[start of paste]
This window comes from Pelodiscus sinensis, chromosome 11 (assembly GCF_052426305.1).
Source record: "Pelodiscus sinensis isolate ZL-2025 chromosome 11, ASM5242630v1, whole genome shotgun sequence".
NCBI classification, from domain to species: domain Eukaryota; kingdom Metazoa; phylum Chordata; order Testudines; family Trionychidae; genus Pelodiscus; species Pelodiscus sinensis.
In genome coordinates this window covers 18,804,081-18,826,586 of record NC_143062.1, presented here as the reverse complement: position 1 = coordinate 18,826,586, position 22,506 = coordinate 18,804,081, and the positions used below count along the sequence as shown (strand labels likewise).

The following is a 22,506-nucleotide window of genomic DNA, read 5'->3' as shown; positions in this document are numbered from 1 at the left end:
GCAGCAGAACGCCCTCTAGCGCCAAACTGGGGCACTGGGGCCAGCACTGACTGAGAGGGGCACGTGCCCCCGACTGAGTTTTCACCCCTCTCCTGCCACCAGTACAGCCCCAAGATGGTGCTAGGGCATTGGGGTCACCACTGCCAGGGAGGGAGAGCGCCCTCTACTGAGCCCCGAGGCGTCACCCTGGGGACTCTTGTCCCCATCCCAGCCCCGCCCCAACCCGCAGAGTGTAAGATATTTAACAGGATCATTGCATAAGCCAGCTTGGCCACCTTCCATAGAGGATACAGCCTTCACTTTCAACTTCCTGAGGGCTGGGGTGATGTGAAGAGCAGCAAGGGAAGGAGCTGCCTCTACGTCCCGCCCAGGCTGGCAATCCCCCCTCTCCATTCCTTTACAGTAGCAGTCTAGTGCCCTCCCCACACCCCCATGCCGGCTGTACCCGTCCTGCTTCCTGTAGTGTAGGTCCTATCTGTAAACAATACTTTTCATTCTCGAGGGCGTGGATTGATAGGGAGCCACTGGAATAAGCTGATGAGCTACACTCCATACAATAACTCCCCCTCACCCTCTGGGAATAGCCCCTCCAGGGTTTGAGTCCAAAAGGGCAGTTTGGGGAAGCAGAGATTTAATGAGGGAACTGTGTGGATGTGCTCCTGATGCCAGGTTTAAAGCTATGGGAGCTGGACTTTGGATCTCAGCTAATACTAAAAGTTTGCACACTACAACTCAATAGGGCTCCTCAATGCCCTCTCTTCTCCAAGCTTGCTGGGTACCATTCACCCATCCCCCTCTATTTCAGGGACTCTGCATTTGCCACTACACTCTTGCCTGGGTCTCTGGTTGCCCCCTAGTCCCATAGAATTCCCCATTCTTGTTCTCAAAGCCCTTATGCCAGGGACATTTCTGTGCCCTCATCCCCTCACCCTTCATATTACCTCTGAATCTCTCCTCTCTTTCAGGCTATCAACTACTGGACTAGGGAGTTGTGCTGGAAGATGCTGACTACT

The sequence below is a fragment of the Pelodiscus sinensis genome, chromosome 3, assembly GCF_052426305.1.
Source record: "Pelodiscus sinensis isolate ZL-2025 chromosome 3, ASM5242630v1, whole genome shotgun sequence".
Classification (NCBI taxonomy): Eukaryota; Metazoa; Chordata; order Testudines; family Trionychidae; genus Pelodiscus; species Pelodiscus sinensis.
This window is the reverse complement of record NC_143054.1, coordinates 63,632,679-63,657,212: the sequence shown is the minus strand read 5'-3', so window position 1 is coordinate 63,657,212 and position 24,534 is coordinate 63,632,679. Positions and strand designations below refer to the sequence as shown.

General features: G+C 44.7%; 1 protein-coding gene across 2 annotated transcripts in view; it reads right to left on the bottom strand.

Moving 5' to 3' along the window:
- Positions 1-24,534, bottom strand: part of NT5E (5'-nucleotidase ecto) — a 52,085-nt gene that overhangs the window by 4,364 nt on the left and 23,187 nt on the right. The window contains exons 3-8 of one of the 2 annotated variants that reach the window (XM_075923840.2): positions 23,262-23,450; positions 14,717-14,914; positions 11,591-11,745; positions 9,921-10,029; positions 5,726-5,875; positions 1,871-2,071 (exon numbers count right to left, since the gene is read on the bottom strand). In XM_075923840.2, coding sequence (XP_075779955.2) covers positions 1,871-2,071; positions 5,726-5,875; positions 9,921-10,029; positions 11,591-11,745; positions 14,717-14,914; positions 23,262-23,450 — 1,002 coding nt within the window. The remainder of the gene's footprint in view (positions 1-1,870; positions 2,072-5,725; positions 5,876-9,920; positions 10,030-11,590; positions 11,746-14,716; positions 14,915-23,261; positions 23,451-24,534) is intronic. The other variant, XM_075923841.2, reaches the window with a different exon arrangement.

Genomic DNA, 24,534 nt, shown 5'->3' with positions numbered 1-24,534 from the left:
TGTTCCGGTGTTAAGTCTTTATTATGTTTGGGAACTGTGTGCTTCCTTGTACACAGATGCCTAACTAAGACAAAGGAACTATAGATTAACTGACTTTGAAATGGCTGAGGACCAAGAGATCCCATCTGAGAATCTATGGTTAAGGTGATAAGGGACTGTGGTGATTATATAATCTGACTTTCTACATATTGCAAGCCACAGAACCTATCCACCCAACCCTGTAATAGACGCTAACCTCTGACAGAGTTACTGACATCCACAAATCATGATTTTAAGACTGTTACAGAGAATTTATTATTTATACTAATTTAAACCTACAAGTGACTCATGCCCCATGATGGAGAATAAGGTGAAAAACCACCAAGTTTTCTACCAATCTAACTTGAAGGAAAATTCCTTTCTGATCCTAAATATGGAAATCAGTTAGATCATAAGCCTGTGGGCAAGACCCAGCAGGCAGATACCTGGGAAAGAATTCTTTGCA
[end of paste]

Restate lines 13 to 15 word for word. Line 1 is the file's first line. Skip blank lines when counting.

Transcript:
- Positions 1-24,534, bottom strand: part of NT5E (5'-nucleotidase ecto) — a 52,085-nt gene that overhangs the window by 4,364 nt on the left and 23,187 nt on the right. The window contains exons 3-8 of one of the 2 annotated variants that reach the window (XM_075923840.2): positions 23,262-23,450; positions 14,717-14,914; positions 11,591-11,745; positions 9,921-10,029; positions 5,726-5,875; positions 1,871-2,071 (exon numbers count right to left, since the gene is read on the bottom strand). In XM_075923840.2, coding sequence (XP_075779955.2) covers positions 1,871-2,071; positions 5,726-5,875; positions 9,921-10,029; positions 11,591-11,745; positions 14,717-14,914; positions 23,262-23,450 — 1,002 coding nt within the window. The remainder of the gene's footprint in view (positions 1-1,870; positions 2,072-5,725; positions 5,876-9,920; positions 10,030-11,590; positions 11,746-14,716; positions 14,915-23,261; positions 23,451-24,534) is intronic. The other variant, XM_075923841.2, reaches the window with a different exon arrangement.

Genomic DNA, 24,534 nt, shown 5'->3' with positions numbered 1-24,534 from the left:
TGTTCCGGTGTTAAGTCTTTATTATGTTTGGGAACTGTGTGCTTCCTTGTACACAGATGCCTAACTAAGACAAAGGAACTATAGATTAACTGACTTTGAAATGGCTGAGGACCAAGAGATCCCATCTGAGAATCTATGGTTAAGGTGATAAGGGACTGTGGTGATTATATAATCTGACTTTCTACATATTGCAAGCCACAGAACCTATCCACCCAACCCTGTAATAGACGCTAACCTCTGACAGAGTTACTGACATCCACAAATCATGATTTTAAGACTGTTACAGAGAATTTATTATTTATACTAATTTAAACCTACAAGTGACTCATGCCCCATGATGGAGAATAAGGTGAAAAACCACCAAGTTTTCTACCAATCTAACTTGAAGGAAAATTCCTTTCTGATCCTAAATATGGAAATCAGTTAGATCATAAGCCTGTGGGCAAGACCCAGCAGGCAGATACCTGGGAAAGAATTCTTTGCA